India outdoes U.S. aid efforts in Afghanistan
With a fraction of the money, India's aid program has yielded far better results
HERAT, Afghanistan — If the underlying intent of international aid projects is to "win the hearts and minds" of the Afghan people, then by many measures the United States is failing.
Despite investing nearly $50 billion in the reconstruction of Afghanistan, only half of Afghans polled last year have a somewhat favorable or better view of the United States.
India, meanwhile, has managed to become one of the most-liked foreign countries in Afghanistan — with almost three-quarters of the population finding India somewhat favorable or better — after committing just $1.2 billion to the country.
Regional, often over-shadowed, governments like India are beginning to think more carefully about their relationship with Afghanistan as Western militaries, including the United States, approach deadlines to withdraw troops.
Aside from political motivations, recent attention on what Afghan officials say could be up to $3 trillion in untapped mineral resources has given neighboring countries more reason to forge a stronger foothold here.
"When the Western countries came to Afghanistan, many [neighboring countries] asked, 'Why are we behind them? We should be leading here. We should have priority,'" said Bazin Khatibi, a political analyst in Herat and deputy of the Afghan National Congress Party. "Each of these countries is thinking about its own political strategy, they want to show that they are not weaker than other countries."
For a nation like India that is not officially part of the coalition fighting the war in Afghanistan, soft power has proven the most effective means of projecting its influence.
Though some of India's success in winning over Afghans has to do with historical ties between the two countries, when it comes to administering aid, analysts say India is often simply better than the United States at developing projects that locals find more tangible and effective.
"The Indians over a long period of time have not had so many projects of high magnitude compared to some of the other [international donors] … but they have a reputation for having targeted areas of specific need," said Thomas Gouttierre, director of the Center for Afghanistan Studies at the University of Nebraska at Omaha.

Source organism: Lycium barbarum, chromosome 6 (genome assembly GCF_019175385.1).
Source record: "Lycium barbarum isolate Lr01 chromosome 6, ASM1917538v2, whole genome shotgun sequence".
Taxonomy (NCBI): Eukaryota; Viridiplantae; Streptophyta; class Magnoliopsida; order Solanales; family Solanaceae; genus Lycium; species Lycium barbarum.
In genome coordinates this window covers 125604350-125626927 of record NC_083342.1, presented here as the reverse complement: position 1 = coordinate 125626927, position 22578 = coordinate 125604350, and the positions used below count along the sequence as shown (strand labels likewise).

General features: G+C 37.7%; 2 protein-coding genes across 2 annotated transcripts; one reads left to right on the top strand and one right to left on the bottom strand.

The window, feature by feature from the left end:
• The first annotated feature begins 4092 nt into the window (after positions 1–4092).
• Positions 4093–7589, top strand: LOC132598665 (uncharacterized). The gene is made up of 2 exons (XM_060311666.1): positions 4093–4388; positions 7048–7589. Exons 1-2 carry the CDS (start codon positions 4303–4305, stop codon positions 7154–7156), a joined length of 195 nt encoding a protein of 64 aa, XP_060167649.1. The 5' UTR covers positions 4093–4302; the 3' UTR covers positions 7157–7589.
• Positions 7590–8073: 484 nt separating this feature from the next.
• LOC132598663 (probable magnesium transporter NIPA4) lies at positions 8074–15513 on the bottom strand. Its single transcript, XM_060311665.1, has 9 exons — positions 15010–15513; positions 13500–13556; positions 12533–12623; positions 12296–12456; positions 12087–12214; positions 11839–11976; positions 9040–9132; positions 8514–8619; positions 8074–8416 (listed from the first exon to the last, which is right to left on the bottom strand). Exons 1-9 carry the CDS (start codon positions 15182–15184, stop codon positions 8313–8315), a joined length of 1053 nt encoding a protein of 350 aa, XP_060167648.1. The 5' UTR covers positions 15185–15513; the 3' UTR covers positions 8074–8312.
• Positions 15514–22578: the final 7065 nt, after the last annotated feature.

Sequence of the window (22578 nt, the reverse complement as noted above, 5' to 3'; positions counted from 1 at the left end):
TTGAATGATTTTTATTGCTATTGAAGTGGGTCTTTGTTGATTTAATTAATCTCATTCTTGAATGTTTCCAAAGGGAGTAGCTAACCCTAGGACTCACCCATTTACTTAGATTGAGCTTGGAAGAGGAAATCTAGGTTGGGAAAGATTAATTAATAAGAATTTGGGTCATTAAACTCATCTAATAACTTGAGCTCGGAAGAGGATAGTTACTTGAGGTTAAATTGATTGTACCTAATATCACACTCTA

Fisal Ahmed Zakeri, director of water management at the Ministry of Energy and Water in Herat, said that in his experience India is far better at implementing aid projects than United States. Zakeri has worked with U.S. organizations on a number of programs that he says are often plagued by inefficiency and poorly allocated resources.
Most recently, he worked with the U.S. Agency for International Development, or USAID, as it administered a small water accessibility study in Herat. His ministry offered to do the work for free, but he said USAID refused and instead gave the contract to an NGO, which then subcontracted it out to another NGO and so on until it ended up with a local village council that finally hired people to conduct the study.
"It seems that at the end nothing will be left because each organization takes money," Zakeri said.
He compares this with the $180 million Salma Dam development in Herat, India's biggest aid project in Afghanistan. Though it's had delays and problems, Zakeri said it stands out when compared to U.S. projects because there are Indians on site to oversee the work and there hasn't been unnecessary subcontracting.
That such inefficiencies or other forms of corruption don't happen with non-Western projects may be more perception than reality, said Kate Clark, a senior analyst at the Afghanistan Analysts Network in Kabul.
While India was constructing a major road in Afghanistan, she said, the project fell victim to the same sort of poor oversight, corruption and poor craftsmanship that Afghans often complain about in Western projects.
Neighboring states "say [their involvement] is humanitarian, but they've got very clear strategic interests in Afghanistan," Clark said.
India, for example, is interested in preventing Pakistan, its longtime enemy, from gaining too much influence here.
Fortunately for India, that interest actually appeals to nearly three-quarters of the population, which has a somewhat unfavorable or worse view of Pakistan and tend to blame it for their country's problems.
These Afghans tend to view India's aid work here as motivated primarily to curb the interests of Pakistan, something they strongly support, further bolstering India' s reputation as a benevolent neighbor, Gouttierre said.
India, of course, insists that it is here solely to help a traditional ally.
"We are trying to help Afghanistan to stand on its own two feet," said Tara Chand, consul general for India in Herat.
Unlike previous aid projects in Asia, India does not stand to directly benefit from projects in Afghanistan. For example, it recently funded hydropower stations in Bhutan, which sends the majority of the power it generates to India.
"This is the first large-scale benevolent aid program, and I think it's something of a gamble," said Gareth Price, head of the Asia Program at the Chatham House in London. "If it works, and the [Afghan] government survives, then it will strengthen the relationship between Afghanistan and India."
India has also focused largely on projects with tangible results, like dams or roads. Though the United States has invested in tangible projects, it has also spent millions of dollars on projects to build institutional capacity — training government bureaucrats, for example — that produce results that are often difficult for average Afghans to see.
Nine years into the war, Price said the United States has now begun shifting toward an Indian aid model, focusing on projects that produce brick-and-mortar results.
This article originally appeared on GlobalPost.